Everyone knows that lily pads look great and often hold bass, but picking apart a pad field with a high degree of efficiency can be a tough task. Growing up fishing in Texas, Jeff Sprague has caught plenty of bass out of pads in his lifetime and loves to fish them, both on derby day and for fun. If you want to catch more out of the pads or just learn how to approach them, the following tips should serve you well.
No two pad fields are the same, and Sprague says that being able to identify the subtle differences between fields and within fields is key to more success.
“Inshore fishing like that is a lot like offshore fishing; fish like to be in those certain places more than others at certain times,” says Sprague. “You may have to fish all the areas to find out what the key area or pattern is, but you’ve got to watch, listen and spend a little time in an area.”
Being observant is key to identifying sweet spots. Just driving by the pads usually doesn’t cut it.
“I like to find pads that grow in bunches. Then there will be some open spots that aren’t completely matted between the bunches. They give fish ambush points to feed that aren’t covered up,” says Sprague. “Another thing to look for is an area that may be a little bit deeper or a little bit shallower, even though all the pads look the same. Or, there may be a hole in the pads with a rock place or something that doesn’t allow the pads to grow.”
Part of the process of homing in on the best pads on any given day is finding the most active sections. Fields with lots of bait moving have hungry bass nearby more often than not.
“A lot of times when you start fishing into a pad field you’ll take your time and fish slow and listen and watch the pads,” says Sprague. “If you’re lucky, the pads will move from baitfish under them, you’ll hear the clicks of the bream and you’ll see the shad flicker.”
The bait in the pads clues Sprague into the presence of bass and gives him an idea of what to throw.
“A lot of times you can look at an area and find out what they’re foraging on,” says Sprague. “If you see those bream you know you’ll probably be able to catch them pitching a jig, and if you see shad, you could swim a jig through there.”
Eyeing up the insects around can even be important. If there are a lot of mayflies or some other bug emerging that could be a clue to come back later, even if the bass aren’t there at the moment. They might show up eventually, either to eat the flies or eat bream that forage on the flies. Catching or spotting frogs can help, too, as Sprague likes to match the belly of his hollow topwater frog to the locals if possible.
“It’s key to go through a pad field stealthily,” says Sprague. “If you go ripping through you’ll move the fish off their natural ambush points, and that’s when you have a hard time catching them.”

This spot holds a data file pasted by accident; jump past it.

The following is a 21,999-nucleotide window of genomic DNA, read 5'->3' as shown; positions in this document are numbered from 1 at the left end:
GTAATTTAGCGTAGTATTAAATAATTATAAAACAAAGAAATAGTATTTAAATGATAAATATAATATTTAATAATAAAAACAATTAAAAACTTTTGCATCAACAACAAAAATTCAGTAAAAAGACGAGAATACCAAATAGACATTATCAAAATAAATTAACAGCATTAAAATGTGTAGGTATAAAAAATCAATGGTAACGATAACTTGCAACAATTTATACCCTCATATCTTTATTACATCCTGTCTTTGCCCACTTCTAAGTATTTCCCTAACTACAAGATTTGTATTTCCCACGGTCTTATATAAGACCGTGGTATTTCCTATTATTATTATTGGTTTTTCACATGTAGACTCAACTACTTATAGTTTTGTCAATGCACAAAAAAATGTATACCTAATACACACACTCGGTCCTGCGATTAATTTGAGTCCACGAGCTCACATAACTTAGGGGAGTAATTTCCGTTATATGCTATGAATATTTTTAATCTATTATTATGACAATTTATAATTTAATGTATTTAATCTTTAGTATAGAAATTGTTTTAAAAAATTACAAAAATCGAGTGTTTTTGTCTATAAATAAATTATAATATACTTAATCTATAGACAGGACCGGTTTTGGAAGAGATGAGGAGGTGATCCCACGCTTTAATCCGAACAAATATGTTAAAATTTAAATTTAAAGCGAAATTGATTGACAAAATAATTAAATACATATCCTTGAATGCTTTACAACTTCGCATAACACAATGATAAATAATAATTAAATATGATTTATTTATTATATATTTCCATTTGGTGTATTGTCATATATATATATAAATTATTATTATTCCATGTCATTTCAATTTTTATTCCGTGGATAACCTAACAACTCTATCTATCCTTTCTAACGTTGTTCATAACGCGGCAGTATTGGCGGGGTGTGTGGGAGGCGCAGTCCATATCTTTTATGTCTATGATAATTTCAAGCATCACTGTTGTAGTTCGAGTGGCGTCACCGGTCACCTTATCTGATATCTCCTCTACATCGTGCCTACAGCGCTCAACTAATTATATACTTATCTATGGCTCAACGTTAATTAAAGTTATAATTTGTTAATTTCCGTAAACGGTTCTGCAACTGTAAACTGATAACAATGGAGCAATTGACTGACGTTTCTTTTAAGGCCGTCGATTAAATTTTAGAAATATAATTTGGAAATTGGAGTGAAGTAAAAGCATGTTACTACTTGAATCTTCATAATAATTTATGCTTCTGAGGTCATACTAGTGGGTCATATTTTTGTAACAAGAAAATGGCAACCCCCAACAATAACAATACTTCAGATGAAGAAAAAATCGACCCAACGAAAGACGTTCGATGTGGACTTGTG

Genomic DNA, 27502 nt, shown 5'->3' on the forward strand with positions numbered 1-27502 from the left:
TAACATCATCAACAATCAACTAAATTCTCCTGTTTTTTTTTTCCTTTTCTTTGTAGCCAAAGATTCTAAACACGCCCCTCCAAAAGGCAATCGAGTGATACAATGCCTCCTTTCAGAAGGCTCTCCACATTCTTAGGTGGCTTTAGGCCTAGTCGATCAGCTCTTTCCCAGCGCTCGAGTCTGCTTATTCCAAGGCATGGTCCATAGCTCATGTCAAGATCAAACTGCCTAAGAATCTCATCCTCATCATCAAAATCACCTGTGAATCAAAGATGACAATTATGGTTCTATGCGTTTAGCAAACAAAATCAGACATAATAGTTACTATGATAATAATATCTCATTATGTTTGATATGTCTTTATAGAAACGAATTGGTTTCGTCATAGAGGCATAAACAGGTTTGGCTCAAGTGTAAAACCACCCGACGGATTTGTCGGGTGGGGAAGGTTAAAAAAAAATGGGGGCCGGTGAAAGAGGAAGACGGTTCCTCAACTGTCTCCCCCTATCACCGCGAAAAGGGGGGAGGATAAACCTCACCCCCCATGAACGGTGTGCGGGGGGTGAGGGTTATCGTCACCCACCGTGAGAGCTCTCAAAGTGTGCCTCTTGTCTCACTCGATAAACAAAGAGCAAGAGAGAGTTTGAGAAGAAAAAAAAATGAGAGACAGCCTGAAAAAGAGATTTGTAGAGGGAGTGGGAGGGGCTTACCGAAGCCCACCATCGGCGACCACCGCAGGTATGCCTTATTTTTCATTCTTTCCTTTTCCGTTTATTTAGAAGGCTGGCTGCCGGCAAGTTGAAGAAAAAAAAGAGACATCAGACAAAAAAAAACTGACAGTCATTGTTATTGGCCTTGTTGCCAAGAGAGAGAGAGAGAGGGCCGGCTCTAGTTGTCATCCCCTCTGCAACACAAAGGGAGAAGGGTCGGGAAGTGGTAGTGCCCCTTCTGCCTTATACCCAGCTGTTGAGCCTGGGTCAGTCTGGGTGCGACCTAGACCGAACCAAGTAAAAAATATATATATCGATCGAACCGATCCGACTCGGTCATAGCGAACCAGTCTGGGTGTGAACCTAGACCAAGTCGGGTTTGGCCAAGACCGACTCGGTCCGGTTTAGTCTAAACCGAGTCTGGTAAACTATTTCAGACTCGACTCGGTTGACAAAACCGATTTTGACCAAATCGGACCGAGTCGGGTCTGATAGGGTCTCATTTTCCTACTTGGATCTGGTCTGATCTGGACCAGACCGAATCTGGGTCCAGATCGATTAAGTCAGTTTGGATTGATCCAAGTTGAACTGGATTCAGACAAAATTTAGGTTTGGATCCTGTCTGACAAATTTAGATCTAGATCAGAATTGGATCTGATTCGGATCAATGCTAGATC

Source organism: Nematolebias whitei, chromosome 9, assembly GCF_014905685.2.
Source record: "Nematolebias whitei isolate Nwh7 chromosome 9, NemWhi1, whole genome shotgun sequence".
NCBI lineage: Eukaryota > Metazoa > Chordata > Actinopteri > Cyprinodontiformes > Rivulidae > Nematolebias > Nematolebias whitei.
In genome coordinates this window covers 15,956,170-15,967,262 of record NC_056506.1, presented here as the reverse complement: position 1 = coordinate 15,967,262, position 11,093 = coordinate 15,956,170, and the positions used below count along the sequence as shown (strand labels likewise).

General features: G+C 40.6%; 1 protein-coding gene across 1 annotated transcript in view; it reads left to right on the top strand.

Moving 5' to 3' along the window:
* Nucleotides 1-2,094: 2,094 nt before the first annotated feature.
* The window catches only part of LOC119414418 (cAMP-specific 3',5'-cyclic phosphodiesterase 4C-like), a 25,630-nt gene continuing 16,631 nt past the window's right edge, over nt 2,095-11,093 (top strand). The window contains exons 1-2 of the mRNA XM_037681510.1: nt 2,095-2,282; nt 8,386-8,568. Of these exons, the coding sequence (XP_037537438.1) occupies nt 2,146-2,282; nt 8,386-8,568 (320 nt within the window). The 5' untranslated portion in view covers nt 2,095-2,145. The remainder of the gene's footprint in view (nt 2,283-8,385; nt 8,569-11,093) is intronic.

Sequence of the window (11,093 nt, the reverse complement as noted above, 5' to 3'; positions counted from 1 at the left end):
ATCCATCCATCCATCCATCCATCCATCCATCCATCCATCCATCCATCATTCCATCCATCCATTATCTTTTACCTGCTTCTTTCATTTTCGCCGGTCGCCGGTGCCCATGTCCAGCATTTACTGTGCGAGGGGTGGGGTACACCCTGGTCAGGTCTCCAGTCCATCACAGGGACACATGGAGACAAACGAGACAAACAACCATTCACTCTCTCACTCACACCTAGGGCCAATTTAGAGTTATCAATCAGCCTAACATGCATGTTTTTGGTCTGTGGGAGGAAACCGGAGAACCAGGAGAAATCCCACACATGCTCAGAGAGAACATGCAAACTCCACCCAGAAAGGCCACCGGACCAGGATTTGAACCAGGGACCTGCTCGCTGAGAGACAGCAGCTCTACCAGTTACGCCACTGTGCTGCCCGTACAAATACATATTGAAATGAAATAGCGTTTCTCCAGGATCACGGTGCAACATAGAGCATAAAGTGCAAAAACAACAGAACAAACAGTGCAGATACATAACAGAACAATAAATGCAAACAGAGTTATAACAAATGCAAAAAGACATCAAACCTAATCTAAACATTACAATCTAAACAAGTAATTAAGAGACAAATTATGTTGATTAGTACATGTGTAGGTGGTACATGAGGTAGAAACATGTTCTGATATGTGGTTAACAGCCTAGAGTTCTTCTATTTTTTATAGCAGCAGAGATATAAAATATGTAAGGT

Staying on the outside and casting in is ideal. If he has to go into the field, Sprague likes to pick a deliberate path where he won’t chop up too much of the vegetation on his way through it. Though he doesn’t go so far as to employ a push pole, it could be worth considering in some situations.
“Everybody is sold on fishing for bass in pads with 65-pound-test braid and cranking them out hard and heavy,” says Sprague. “There are way more fish in those pads that won’t eat a big bait on braid. A lot of times I’ll flip 15- or 12-pound-test flouro to get those bites that other people don’t get and then go in and get those fish.”
Sprague points to Jason Meninger’s success on the south end of Champlain in the 2016 FLW Tour event as an example of when downsizing works. Meninger used the strategy on a section of the lake known for power techniques to catch more than 73 pounds in four days to finish second.
Downsizing might result in a lost fish, but Sprague says that in the big picture that’s OK.
“If you hadn’t gotten the bite you would never have lost him in the first place,” says Sprague. “If you hook two or three and get one or two of them in then it’s worth it.”
If he had his druthers, Sprague would have only sunny days when fishing pads.
“It [the sunshine] sets them up under the pads and out of the holes, and they don’t get a look at what you’re fishing, and they have to react on instinct,” he says.
Given sun, Sprague says a bait dropping in a hole or coming over the top of a pad is a genuine surprise to the bass. On cloudy days, Sprague says the fish roam more, and that forces a stealthier, more natural approach. In that case, colors and bait choice matter more than when it’s a more reactionary bite.
Sprague often starts with more finesse stuff in the pads, but he still brings a variety of baits to bear on the bass.
“I always start out with the lighter stuff,” he says. “It’s easier to go finesse and then heavy than it is to bang up the place with heavy stuff and then go back through with finesse.”
On the lighter side, Sprague will flip a Gene Larew Wheeler Hammer Craw on a 5/16- or 3/8-ounce Texas rig or throw a soft-plastic jerkbait rigged weightless or on a 1/16-ounce Gene Larew Bass Shooter Pinhead Jig into holes. He also likes to flip and pitch the Gene Larew Bass Shooter in holes, and he pairs it with the 1/16-ounce Bass Shooter Cable Guard Pinhead Jig for that.
For more power techniques, Sprague likes a frog, a 1/2- or 3/4-ounce flipping jig to imitate bluegills, or a 3/8-ounce 6th Sense Divine Swim Jig to imitate shad.